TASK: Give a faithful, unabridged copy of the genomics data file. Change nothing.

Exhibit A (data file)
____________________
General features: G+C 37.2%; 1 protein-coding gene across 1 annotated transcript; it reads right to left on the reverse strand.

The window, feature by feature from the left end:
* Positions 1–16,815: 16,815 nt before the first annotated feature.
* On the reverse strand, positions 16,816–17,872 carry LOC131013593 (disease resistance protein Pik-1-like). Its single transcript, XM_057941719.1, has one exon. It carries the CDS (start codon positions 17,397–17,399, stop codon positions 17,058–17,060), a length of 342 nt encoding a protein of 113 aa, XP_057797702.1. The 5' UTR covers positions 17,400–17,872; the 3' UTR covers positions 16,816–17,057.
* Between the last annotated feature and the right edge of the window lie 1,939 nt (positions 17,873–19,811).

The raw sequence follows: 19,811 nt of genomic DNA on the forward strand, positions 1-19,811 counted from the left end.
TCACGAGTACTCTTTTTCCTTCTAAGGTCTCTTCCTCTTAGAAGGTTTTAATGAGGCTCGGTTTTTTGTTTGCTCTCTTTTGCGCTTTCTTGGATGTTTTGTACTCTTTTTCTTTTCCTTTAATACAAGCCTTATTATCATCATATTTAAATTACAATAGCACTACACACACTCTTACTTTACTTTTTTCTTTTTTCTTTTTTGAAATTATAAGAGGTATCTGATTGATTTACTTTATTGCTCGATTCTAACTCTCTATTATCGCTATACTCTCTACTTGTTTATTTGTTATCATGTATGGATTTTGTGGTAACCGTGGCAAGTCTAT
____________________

General features: G+C 37.2%; 1 protein-coding gene across 1 annotated transcript; it reads right to left on the reverse strand.

The window, feature by feature from the left end:
* Positions 1–16,815: 16,815 nt before the first annotated feature.
* On the reverse strand, positions 16,816–17,872 carry LOC131013593 (disease resistance protein Pik-1-like). Its single transcript, XM_057941719.1, has one exon. It carries the CDS (start codon positions 17,397–17,399, stop codon positions 17,058–17,060), a length of 342 nt encoding a protein of 113 aa, XP_057797702.1. The 5' UTR covers positions 17,400–17,872; the 3' UTR covers positions 16,816–17,057.
* Between the last annotated feature and the right edge of the window lie 1,939 nt (positions 17,873–19,811).

The raw sequence follows: 19,811 nt of genomic DNA on the forward strand, positions 1-19,811 counted from the left end.
TCACGAGTACTCTTTTTCCTTCTAAGGTCTCTTCCTCTTAGAAGGTTTTAATGAGGCTCGGTTTTTTGTTTGCTCTCTTTTGCGCTTTCTTGGATGTTTTGTACTCTTTTTCTTTTCCTTTAATACAAGCCTTATTATCATCATATTTAAATTACAATAGCACTACACACACTCTTACTTTACTTTTTTCTTTTTTCTTTTTTGAAATTATAAGAGGTATCTGATTGATTTACTTTATTGCTCGATTCTAACTCTCTATTATCGCTATACTCTCTACTTGTTTATTTGTTATCATGTATGGATTTTGTGGTAACCGTGGCAAGTCTAT